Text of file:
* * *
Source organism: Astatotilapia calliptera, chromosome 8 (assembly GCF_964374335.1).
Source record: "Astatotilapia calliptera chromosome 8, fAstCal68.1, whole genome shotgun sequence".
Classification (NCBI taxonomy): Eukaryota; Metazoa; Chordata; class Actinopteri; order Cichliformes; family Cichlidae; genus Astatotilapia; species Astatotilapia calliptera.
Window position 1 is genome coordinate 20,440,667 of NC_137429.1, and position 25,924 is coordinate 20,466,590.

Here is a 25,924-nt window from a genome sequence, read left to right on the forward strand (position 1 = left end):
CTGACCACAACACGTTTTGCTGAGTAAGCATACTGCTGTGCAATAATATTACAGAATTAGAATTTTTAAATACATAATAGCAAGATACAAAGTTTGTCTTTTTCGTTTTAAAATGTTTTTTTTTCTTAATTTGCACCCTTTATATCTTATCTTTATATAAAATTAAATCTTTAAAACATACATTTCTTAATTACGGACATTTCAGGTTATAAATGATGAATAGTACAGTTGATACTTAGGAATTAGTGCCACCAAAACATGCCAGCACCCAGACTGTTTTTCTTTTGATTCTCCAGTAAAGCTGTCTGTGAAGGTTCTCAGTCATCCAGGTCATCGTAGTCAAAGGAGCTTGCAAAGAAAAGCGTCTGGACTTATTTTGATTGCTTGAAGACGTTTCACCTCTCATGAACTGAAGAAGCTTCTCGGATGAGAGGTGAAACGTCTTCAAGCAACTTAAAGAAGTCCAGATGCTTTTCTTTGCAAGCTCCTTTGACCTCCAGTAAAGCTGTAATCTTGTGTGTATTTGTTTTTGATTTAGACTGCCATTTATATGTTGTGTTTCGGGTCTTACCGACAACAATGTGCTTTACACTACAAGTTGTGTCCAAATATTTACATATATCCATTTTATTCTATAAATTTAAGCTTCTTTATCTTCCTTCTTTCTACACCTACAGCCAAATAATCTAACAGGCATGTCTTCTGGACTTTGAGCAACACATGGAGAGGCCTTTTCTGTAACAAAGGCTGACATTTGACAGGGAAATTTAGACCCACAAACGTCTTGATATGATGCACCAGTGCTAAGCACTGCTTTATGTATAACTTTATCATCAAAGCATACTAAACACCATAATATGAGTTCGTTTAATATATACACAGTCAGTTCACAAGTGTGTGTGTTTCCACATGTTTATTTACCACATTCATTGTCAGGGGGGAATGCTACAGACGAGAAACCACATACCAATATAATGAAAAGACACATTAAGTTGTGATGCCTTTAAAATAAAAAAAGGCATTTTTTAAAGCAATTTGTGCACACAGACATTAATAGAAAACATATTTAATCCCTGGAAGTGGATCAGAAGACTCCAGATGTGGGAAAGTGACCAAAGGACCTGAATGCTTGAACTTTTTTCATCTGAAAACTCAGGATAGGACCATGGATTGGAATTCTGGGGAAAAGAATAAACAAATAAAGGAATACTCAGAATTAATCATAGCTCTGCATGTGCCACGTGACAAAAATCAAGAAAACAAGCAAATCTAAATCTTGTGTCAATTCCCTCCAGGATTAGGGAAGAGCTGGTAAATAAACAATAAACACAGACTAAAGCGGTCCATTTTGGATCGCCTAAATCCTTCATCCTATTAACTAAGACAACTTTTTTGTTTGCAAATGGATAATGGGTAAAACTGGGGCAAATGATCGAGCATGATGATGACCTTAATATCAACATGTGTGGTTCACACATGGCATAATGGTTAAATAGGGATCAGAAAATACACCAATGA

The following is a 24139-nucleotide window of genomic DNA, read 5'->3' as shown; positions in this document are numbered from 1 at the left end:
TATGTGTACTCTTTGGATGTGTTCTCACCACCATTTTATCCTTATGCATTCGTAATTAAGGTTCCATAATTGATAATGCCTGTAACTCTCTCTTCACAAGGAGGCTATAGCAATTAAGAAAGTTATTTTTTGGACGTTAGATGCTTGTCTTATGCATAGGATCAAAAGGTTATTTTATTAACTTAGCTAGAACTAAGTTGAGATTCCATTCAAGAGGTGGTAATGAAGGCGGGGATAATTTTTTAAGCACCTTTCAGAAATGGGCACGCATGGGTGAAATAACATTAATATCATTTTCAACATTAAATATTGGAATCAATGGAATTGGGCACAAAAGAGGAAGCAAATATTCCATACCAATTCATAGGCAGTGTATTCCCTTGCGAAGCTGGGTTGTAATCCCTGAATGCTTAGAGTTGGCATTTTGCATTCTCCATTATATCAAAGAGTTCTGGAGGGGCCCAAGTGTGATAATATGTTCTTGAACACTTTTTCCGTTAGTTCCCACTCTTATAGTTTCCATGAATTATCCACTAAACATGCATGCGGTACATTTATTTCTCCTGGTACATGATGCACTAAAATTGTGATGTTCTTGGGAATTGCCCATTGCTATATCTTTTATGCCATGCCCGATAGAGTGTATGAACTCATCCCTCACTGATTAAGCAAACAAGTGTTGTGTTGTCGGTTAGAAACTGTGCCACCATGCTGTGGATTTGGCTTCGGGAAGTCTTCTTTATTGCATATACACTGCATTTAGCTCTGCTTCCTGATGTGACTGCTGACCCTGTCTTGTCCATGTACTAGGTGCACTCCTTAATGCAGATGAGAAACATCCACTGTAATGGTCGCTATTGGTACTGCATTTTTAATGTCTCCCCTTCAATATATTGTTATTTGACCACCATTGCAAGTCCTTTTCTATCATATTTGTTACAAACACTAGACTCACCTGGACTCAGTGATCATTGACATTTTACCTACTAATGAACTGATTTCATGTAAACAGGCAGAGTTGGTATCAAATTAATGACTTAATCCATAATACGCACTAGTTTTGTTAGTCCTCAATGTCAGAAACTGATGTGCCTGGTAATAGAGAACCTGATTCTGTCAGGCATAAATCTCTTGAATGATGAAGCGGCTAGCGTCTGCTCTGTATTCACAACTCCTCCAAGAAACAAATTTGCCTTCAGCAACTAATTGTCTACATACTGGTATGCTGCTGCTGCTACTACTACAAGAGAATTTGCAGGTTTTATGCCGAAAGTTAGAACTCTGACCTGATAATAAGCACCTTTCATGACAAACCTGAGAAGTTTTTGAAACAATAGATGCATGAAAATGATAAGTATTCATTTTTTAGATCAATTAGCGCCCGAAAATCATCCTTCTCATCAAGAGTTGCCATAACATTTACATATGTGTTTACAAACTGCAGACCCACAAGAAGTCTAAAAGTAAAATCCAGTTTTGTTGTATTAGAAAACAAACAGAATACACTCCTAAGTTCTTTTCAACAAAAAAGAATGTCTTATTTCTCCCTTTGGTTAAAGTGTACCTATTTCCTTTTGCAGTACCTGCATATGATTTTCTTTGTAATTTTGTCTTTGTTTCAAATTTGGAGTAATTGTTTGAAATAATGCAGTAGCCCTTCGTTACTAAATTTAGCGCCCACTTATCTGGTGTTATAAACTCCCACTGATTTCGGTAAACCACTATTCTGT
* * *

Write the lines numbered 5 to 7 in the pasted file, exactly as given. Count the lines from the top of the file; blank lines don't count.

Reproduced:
Here is a 25,924-nt window from a genome sequence, read left to right on the forward strand (position 1 = left end):
CTGACCACAACACGTTTTGCTGAGTAAGCATACTGCTGTGCAATAATATTACAGAATTAGAATTTTTAAATACATAATAGCAAGATACAAAGTTTGTCTTTTTCGTTTTAAAATGTTTTTTTTTCTTAATTTGCACCCTTTATATCTTATCTTTATATAAAATTAAATCTTTAAAACATACATTTCTTAATTACGGACATTTCAGGTTATAAATGATGAATAGTACAGTTGATACTTAGGAATTAGTGCCACCAAAACATGCCAGCACCCAGACTGTTTTTCTTTTGATTCTCCAGTAAAGCTGTCTGTGAAGGTTCTCAGTCATCCAGGTCATCGTAGTCAAAGGAGCTTGCAAAGAAAAGCGTCTGGACTTATTTTGATTGCTTGAAGACGTTTCACCTCTCATGAACTGAAGAAGCTTCTCGGATGAGAGGTGAAACGTCTTCAAGCAACTTAAAGAAGTCCAGATGCTTTTCTTTGCAAGCTCCTTTGACCTCCAGTAAAGCTGTAATCTTGTGTGTATTTGTTTTTGATTTAGACTGCCATTTATATGTTGTGTTTCGGGTCTTACCGACAACAATGTGCTTTACACTACAAGTTGTGTCCAAATATTTACATATATCCATTTTATTCTATAAATTTAAGCTTCTTTATCTTCCTTCTTTCTACACCTACAGCCAAATAATCTAACAGGCATGTCTTCTGGACTTTGAGCAACACATGGAGAGGCCTTTTCTGTAACAAAGGCTGACATTTGACAGGGAAATTTAGACCCACAAACGTCTTGATATGATGCACCAGTGCTAAGCACTGCTTTATGTATAACTTTATCATCAAAGCATACTAAACACCATAATATGAGTTCGTTTAATATATACACAGTCAGTTCACAAGTGTGTGTGTTTCCACATGTTTATTTACCACATTCATTGTCAGGGGGGAATGCTACAGACGAGAAACCACATACCAATATAATGAAAAGACACATTAAGTTGTGATGCCTTTAAAATAAAAAAAGGCATTTTTTAAAGCAATTTGTGCACACAGACATTAATAGAAAACATATTTAATCCCTGGAAGTGGATCAGAAGACTCCAGATGTGGGAAAGTGACCAAAGGACCTGAATGCTTGAACTTTTTTCATCTGAAAACTCAGGATAGGACCATGGATTGGAATTCTGGGGAAAAGAATAAACAAATAAAGGAATACTCAGAATTAATCATAGCTCTGCATGTGCCACGTGACAAAAATCAAGAAAACAAGCAAATCTAAATCTTGTGTCAATTCCCTCCAGGATTAGGGAAGAGCTGGTAAATAAACAATAAACACAGACTAAAGCGGTCCATTTTGGATCGCCTAAATCCTTCATCCTATTAACTAAGACAACTTTTTTGTTTGCAAATGGATAATGGGTAAAACTGGGGCAAATGATCGAGCATGATGATGACCTTAATATCAACATGTGTGGTTCACACATGGCATAATGGTTAAATAGGGATCAGAAAATACACCAATGA

The following is a 24139-nucleotide window of genomic DNA, read 5'->3' as shown; positions in this document are numbered from 1 at the left end: